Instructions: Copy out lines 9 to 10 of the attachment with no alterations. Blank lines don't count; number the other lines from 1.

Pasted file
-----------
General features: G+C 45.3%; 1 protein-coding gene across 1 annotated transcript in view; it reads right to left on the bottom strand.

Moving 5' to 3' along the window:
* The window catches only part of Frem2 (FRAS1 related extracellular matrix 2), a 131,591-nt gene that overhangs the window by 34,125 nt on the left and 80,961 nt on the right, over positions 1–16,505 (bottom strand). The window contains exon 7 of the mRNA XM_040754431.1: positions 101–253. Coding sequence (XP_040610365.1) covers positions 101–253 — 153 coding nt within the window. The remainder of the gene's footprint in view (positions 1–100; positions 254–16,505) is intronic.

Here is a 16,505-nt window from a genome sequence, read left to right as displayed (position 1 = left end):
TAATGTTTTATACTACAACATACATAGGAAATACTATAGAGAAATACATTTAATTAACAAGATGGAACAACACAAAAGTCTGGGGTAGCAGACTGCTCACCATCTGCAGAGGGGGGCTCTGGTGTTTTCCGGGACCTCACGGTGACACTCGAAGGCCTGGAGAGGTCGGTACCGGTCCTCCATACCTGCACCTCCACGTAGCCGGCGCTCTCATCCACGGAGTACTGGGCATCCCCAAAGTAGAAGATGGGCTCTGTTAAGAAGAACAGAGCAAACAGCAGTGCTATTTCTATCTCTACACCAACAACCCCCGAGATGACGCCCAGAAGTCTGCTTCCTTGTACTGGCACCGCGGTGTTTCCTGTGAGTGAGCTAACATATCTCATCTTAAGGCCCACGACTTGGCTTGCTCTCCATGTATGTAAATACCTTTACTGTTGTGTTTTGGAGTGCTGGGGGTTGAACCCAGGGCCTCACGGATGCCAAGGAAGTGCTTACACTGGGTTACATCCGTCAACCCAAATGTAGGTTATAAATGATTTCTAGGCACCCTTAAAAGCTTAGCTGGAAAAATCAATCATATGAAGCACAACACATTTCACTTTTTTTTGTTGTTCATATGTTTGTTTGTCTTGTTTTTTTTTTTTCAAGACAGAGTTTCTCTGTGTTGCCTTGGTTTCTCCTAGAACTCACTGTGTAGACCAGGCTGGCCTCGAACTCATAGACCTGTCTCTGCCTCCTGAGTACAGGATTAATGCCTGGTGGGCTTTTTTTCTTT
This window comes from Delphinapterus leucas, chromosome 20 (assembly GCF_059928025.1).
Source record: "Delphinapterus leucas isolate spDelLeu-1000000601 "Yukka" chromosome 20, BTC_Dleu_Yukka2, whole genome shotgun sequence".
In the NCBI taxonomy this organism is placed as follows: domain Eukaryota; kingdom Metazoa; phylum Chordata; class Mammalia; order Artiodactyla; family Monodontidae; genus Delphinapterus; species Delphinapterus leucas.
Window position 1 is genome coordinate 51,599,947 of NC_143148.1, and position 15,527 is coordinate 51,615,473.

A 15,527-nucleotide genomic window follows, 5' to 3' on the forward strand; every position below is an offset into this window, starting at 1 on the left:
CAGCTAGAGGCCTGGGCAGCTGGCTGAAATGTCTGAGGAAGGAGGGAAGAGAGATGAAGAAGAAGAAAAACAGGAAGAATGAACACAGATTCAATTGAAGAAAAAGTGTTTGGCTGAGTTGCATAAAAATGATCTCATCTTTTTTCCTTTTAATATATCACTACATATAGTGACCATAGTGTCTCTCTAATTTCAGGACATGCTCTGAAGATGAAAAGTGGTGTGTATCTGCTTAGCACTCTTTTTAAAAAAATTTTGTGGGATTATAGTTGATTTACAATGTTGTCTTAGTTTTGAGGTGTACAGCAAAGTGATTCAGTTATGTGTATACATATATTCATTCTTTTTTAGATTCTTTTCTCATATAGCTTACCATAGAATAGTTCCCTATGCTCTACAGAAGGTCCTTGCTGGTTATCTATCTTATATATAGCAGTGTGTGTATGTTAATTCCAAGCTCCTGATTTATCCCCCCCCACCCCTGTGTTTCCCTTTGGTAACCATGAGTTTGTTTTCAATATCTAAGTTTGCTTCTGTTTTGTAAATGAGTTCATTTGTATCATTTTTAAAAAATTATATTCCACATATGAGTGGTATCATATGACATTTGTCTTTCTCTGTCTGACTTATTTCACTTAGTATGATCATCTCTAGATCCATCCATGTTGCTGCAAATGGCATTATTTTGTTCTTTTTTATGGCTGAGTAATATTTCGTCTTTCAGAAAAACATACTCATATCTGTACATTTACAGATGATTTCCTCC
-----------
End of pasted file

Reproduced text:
Window position 1 is genome coordinate 51,599,947 of NC_143148.1, and position 15,527 is coordinate 51,615,473.

A 15,527-nucleotide genomic window follows, 5' to 3' on the forward strand; every position below is an offset into this window, starting at 1 on the left: